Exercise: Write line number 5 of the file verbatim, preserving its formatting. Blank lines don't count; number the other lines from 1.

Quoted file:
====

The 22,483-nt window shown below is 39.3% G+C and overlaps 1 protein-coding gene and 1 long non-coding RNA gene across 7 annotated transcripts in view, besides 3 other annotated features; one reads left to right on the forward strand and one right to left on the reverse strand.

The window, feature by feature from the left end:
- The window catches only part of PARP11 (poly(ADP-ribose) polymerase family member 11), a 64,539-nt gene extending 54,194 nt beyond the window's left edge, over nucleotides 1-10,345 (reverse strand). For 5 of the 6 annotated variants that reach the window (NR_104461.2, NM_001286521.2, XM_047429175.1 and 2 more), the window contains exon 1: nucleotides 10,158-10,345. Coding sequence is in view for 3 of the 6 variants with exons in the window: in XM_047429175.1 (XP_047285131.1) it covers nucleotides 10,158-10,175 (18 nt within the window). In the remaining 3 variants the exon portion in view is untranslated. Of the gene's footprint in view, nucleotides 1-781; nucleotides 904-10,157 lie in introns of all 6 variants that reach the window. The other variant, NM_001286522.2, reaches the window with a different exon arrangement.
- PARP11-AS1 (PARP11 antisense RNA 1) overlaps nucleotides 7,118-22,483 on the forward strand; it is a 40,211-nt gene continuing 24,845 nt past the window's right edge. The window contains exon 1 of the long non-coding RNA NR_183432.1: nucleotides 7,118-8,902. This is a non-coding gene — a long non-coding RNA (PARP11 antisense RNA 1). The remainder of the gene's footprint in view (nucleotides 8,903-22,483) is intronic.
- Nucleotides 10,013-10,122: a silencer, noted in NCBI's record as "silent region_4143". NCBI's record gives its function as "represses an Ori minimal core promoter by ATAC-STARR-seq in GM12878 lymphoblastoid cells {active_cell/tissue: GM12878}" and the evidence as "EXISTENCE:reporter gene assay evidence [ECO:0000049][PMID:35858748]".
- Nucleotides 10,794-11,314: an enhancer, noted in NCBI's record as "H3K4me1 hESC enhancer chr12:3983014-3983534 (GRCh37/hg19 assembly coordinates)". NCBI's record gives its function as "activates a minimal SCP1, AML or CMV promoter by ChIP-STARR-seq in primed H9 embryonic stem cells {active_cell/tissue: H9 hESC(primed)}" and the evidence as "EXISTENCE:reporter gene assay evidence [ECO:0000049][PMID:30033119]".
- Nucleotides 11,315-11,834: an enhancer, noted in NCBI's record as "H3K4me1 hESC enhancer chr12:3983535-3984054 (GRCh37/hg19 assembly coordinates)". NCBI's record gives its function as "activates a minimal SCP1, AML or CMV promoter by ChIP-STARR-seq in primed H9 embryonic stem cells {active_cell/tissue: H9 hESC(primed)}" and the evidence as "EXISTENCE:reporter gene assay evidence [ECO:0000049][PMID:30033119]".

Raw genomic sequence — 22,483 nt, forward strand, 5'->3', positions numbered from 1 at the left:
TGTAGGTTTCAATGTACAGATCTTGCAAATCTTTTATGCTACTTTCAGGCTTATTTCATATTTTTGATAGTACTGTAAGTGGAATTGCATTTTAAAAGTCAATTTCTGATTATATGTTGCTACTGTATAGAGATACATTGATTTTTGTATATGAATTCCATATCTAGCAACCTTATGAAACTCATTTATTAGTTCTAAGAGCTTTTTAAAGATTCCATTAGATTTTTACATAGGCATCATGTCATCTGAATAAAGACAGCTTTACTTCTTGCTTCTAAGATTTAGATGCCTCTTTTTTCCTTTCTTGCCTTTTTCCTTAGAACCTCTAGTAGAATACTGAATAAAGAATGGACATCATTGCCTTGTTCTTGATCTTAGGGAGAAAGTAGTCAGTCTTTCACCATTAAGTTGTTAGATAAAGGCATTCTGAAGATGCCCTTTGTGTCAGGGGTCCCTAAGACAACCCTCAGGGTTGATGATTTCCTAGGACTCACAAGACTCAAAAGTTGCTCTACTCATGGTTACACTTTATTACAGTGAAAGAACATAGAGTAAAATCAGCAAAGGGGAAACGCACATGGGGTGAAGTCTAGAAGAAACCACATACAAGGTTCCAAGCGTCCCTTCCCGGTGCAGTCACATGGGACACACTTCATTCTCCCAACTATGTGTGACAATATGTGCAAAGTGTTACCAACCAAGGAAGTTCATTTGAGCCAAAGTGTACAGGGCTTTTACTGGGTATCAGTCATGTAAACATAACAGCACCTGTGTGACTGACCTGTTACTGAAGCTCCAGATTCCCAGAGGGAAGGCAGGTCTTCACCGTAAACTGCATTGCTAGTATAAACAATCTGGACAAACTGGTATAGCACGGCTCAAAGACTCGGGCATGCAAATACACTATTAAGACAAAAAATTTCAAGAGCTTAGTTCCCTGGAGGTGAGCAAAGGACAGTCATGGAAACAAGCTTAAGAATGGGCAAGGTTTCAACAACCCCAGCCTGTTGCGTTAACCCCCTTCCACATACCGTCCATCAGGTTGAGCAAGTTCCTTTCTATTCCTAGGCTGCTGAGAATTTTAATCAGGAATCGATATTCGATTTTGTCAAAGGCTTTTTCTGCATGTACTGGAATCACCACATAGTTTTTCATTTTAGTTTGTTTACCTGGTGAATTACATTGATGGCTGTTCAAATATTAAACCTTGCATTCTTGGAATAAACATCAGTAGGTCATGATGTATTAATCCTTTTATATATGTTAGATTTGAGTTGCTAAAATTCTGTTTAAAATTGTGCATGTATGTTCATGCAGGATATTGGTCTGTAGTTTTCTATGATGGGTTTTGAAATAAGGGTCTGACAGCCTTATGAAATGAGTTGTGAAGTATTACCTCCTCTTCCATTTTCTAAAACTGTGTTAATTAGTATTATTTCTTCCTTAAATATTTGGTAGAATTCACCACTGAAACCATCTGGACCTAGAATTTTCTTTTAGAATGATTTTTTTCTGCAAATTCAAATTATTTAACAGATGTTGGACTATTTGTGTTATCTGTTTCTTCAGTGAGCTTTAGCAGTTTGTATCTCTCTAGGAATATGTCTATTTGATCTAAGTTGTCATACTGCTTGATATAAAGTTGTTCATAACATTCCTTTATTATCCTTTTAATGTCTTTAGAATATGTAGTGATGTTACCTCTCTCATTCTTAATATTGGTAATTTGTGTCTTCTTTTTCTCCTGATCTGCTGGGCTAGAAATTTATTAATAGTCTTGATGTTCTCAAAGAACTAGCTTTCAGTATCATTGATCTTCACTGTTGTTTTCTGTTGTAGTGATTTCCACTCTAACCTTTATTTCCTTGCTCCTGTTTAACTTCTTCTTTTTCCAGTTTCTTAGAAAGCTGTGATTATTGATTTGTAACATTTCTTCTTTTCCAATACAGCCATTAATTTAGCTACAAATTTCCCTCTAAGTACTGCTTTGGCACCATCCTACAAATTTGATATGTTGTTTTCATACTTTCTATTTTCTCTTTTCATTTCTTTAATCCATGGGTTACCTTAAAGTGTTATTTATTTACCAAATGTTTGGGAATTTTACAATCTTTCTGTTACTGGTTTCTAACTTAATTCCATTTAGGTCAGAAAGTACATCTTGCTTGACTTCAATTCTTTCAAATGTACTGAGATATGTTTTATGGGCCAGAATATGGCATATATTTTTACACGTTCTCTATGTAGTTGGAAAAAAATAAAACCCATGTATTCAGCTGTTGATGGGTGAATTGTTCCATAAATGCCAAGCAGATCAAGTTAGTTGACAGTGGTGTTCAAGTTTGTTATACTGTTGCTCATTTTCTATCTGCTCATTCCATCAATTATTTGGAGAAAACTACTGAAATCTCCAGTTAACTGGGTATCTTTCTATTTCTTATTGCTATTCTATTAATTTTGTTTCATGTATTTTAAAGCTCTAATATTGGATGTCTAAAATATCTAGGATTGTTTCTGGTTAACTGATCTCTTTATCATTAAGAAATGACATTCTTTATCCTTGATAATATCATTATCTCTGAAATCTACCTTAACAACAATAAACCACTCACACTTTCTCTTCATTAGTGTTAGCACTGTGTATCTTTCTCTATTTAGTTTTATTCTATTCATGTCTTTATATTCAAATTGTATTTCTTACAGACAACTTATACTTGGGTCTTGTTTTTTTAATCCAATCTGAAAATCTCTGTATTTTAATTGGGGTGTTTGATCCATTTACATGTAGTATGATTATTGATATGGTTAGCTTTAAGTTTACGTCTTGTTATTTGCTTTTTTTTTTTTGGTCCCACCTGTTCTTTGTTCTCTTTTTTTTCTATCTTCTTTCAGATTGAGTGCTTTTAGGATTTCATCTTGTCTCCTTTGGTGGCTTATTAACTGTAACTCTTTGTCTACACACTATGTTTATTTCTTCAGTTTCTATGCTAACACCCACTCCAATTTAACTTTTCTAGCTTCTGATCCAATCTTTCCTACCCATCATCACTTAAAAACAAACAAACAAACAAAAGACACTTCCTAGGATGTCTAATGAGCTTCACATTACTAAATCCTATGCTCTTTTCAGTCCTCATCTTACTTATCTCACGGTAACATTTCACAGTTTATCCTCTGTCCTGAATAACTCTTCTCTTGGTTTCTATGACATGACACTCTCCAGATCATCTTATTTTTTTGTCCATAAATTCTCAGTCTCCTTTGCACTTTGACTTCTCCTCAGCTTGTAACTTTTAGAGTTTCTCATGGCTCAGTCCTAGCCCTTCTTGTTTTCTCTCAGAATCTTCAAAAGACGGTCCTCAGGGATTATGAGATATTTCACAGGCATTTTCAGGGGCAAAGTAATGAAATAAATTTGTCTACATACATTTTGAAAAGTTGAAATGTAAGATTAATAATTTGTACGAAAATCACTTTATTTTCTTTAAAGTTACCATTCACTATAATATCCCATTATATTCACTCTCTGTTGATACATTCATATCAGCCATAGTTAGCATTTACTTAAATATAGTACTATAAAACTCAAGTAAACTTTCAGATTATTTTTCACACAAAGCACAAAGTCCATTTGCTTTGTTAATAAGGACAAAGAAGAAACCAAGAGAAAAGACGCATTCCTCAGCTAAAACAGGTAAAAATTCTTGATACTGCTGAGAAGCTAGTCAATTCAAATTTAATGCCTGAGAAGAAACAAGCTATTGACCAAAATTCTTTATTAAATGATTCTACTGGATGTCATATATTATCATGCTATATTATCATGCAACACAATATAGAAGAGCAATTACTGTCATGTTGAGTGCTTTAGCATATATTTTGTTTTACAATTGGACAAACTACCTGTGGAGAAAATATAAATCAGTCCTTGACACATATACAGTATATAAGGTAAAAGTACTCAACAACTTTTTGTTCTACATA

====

- Nucleotides 10,013-10,122: a silencer, noted in NCBI's record as "silent region_4143". NCBI's record gives its function as "represses an Ori minimal core promoter by ATAC-STARR-seq in GM12878 lymphoblastoid cells {active_cell/tissue: GM12878}" and the evidence as "EXISTENCE:reporter gene assay evidence [ECO:0000049][PMID:35858748]".